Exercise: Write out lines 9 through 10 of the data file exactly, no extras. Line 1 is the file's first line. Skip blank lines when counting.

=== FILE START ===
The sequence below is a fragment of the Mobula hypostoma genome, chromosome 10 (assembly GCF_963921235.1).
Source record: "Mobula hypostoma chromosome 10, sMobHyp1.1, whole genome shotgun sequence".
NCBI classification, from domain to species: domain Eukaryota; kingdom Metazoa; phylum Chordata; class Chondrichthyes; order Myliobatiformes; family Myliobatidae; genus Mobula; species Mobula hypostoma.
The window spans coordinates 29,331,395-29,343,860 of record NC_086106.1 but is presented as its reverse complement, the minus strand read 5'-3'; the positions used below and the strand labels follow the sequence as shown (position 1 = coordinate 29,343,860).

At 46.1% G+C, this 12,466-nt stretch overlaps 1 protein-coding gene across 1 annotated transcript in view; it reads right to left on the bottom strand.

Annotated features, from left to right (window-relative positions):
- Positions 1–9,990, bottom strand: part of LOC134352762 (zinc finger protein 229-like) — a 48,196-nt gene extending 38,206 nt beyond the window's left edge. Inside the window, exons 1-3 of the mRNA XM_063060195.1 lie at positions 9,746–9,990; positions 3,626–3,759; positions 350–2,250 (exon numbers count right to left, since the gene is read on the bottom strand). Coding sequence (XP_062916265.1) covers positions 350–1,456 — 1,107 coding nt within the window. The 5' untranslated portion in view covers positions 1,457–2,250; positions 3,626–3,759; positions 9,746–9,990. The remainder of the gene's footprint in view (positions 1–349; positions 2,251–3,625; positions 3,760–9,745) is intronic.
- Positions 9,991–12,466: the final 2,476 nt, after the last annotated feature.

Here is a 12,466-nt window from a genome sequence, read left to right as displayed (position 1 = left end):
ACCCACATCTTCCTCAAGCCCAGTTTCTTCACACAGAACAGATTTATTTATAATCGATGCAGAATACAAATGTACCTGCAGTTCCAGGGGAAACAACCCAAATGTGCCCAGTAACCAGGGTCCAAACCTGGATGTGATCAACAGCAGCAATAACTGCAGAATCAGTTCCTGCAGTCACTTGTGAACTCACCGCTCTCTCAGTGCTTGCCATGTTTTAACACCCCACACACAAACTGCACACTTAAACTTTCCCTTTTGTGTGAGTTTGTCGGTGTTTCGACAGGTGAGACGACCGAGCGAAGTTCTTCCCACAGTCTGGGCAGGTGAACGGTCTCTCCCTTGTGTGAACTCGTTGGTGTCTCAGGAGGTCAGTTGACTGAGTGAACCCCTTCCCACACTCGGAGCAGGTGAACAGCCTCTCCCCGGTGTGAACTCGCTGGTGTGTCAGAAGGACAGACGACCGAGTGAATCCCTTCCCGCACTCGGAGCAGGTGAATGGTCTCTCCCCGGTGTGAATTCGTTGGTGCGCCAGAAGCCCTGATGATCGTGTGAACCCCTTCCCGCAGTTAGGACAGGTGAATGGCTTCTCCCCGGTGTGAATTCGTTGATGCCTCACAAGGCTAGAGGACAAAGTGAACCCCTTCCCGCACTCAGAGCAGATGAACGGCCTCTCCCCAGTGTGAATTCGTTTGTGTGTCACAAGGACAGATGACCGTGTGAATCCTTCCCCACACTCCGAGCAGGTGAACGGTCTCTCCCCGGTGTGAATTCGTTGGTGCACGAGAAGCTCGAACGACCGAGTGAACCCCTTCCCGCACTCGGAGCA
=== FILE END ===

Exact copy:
Here is a 12,466-nt window from a genome sequence, read left to right as displayed (position 1 = left end):
ACCCACATCTTCCTCAAGCCCAGTTTCTTCACACAGAACAGATTTATTTATAATCGATGCAGAATACAAATGTACCTGCAGTTCCAGGGGAAACAACCCAAATGTGCCCAGTAACCAGGGTCCAAACCTGGATGTGATCAACAGCAGCAATAACTGCAGAATCAGTTCCTGCAGTCACTTGTGAACTCACCGCTCTCTCAGTGCTTGCCATGTTTTAACACCCCACACACAAACTGCACACTTAAACTTTCCCTTTTGTGTGAGTTTGTCGGTGTTTCGACAGGTGAGACGACCGAGCGAAGTTCTTCCCACAGTCTGGGCAGGTGAACGGTCTCTCCCTTGTGTGAACTCGTTGGTGTCTCAGGAGGTCAGTTGACTGAGTGAACCCCTTCCCACACTCGGAGCAGGTGAACAGCCTCTCCCCGGTGTGAACTCGCTGGTGTGTCAGAAGGACAGACGACCGAGTGAATCCCTTCCCGCACTCGGAGCAGGTGAATGGTCTCTCCCCGGTGTGAATTCGTTGGTGCGCCAGAAGCCCTGATGATCGTGTGAACCCCTTCCCGCAGTTAGGACAGGTGAATGGCTTCTCCCCGGTGTGAATTCGTTGATGCCTCACAAGGCTAGAGGACAAAGTGAACCCCTTCCCGCACTCAGAGCAGATGAACGGCCTCTCCCCAGTGTGAATTCGTTTGTGTGTCACAAGGACAGATGACCGTGTGAATCCTTCCCCACACTCCGAGCAGGTGAACGGTCTCTCCCCGGTGTGAATTCGTTGGTGCACGAGAAGCTCGAACGACCGAGTGAACCCCTTCCCGCACTCGGAGCA